» » #11 – How to Correctly Write a Chord Symbol! (Part I)

#11 – How to Correctly Write a Chord Symbol! (Part I)

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In different situations I have found and seen fellow musicians, students and others doubting about writing, interpret and of course, playing a chord symbols. At first it seems a totally complex science and very hard to achieve but then after learn and implement some tips and rules, this becomes an activity that can be develop smoothly and solve musical situations much more effectively and quickly.
One important thing to understand before starting is that the chord symbols most of the time, it represents an abbreviated information (scale degree, tensions, function, etc) and this allows, with the right knowledge, to interpret and re- interpret a chord in the desired manner.


Letter Notation

The main thing to know is what referred to as Letter Notation. Each note is transformed into a letter. All accidentals (sharps, flats, etc.) are valid and are placed after each letter.


Do     Re     Mi     Fa     Sol     La     Si

C        D        E        F        G        A       B



Chords without seventh, called triads, are written with the letter corresponding to each note and as follows.

  • Major: just the uppercase letter. Example: C (do major), A (la major), etc..
  • Minor: uppercase letter plus a lowercase m or the – sign. Example: Cm o C- (do minor).
  • Augmented: uppercase letter plus (#5) or the + sign. Example: C(#5) o C+ (do augmented).
  • Diminished: uppercase letter plus, a lowercase m or the – sign, plus b5 or the o sign. If the sign o is used is not necessary to use the m or -. Example: Cm(b5) o Co.


Seventh Chords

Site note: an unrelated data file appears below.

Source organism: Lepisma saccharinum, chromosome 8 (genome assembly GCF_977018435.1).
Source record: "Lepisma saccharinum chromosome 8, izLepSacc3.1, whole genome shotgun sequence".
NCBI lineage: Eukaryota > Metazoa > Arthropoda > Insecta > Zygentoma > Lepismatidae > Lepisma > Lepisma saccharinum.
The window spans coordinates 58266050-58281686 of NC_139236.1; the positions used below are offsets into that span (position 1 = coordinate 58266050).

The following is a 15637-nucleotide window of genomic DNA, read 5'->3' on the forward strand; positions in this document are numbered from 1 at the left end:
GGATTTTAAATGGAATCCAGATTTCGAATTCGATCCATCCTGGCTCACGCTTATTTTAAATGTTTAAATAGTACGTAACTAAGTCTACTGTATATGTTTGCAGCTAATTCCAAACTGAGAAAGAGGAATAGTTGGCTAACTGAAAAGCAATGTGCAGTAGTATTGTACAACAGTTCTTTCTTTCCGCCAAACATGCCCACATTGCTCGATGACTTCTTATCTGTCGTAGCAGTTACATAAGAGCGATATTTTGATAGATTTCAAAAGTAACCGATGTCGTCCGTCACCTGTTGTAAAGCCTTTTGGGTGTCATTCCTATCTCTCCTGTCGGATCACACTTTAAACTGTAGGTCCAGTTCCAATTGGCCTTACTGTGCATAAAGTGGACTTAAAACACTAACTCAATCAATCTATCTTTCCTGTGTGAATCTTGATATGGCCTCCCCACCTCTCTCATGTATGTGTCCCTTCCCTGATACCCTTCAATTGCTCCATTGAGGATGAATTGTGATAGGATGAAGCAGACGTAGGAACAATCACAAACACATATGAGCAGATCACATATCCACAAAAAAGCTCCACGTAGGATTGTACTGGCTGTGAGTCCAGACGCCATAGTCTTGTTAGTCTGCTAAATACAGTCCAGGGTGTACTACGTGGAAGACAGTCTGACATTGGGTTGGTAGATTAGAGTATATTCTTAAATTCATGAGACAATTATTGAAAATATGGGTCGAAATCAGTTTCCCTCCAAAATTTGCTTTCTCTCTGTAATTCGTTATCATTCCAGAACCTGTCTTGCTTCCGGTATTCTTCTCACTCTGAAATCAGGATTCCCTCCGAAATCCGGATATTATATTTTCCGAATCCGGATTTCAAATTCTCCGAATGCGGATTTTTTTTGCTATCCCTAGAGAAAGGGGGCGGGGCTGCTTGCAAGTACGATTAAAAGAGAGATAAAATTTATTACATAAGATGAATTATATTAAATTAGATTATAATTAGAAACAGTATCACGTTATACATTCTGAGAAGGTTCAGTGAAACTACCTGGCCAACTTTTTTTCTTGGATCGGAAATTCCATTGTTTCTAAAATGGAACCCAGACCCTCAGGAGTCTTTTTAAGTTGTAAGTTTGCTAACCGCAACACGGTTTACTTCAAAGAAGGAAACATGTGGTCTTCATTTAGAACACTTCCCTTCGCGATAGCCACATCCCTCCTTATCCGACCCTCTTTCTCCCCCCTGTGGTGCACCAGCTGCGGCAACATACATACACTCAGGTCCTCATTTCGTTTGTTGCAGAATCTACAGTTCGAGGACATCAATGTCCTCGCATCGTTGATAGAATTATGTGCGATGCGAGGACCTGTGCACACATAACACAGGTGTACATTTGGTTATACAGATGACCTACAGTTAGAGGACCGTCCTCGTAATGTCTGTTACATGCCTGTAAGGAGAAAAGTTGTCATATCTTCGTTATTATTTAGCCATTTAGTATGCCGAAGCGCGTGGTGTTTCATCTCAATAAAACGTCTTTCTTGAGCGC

Seventh chords are written with the letter corresponding to each note and as follows.

  • Major Seventh: uppercase letter plus maj7 symbol or a triangle symbol. Example: Cmaj7 (do major seventh). If you have augmented fifth, it is written in the same way plus (#5) or + sign. Example: Cmaj7(#5) or Cmaj7+.
  • Minor Seventh: uppercase letter, lowercase m or the – sign, plus number 7. Example: Cm7 or C-7 (do minor seventh).
  • Dominant: uppercase letter plus number 7. Example: C7 (do dominant).
  • Half Diminished: uppercase letter, lowercase m or the – sign, number 7, plus b5; or also a crossed zero symbol. Example: Cm7(b5) (do half diminished or do minor seventh flat five).
  • Diminished: uppercase letter, o sign, plus number 7. Example: Co7 (do diminished seventh).



To both Triads and Seventh Chords, it can be add harmonic tensions. The tensions are the notes 2 (9), 4 (11) and 6 (13) of each scale and will vary depending on the mode (scale) being used for each chord. They are written as follows.

  • Ninth: can be natural (is used only number 9), flat (9 plus b before the number) and/ or augmented (9 plus # sign before the number). Example: Cmaj7(9); C7(b9); etc. When there is no seventh in the chord can be referred as 2 instead of 9 and is added usually the word add. Example Cadd2 (do major triad plus 2).
  • Eleventh: can be natural (is used only number 11) or sharp (is used number 11 plus # sign before the number). Example: Cm7(11), Cmaj7(#11), etc. For suspended chords use the word sus followed by number 4. Example: C7sus4, Esus4.
  • Thirteen: can be natural (sis used only number 13) or flat (13 plus b sign before the number). Example: C7(b13), Cmaj7(13), etc. When there is no seventh in the chord can be referred as 6 instead of 13. Example: C6, Cm6, etc.

Note: there is the possibility of writing chords directly with their respective tensions without previously add the number 7. Example:  C13 (do seventh with thirteen), C9 (do seventh with ninth), Cm9 (do minor seventh with ninth), Cmaj9 (do major seventh with ninth).

Note 2: for dominant chords deriving from the symmetrical diminished scale, the correct way of write it is C13 (b9) or C13 (# 9). In the case of dominant altered chords, the right way is C7Alt.


The above represents the basic ways to properly write a chord symbol within the popular music like Jazz and others. There are other types of chords as inversions, chord with bass changed, poly chords, among others, which will leave for a second part of this post.
I hope you have enjoyed and now there is no excuse for misspelling a chord. 🙂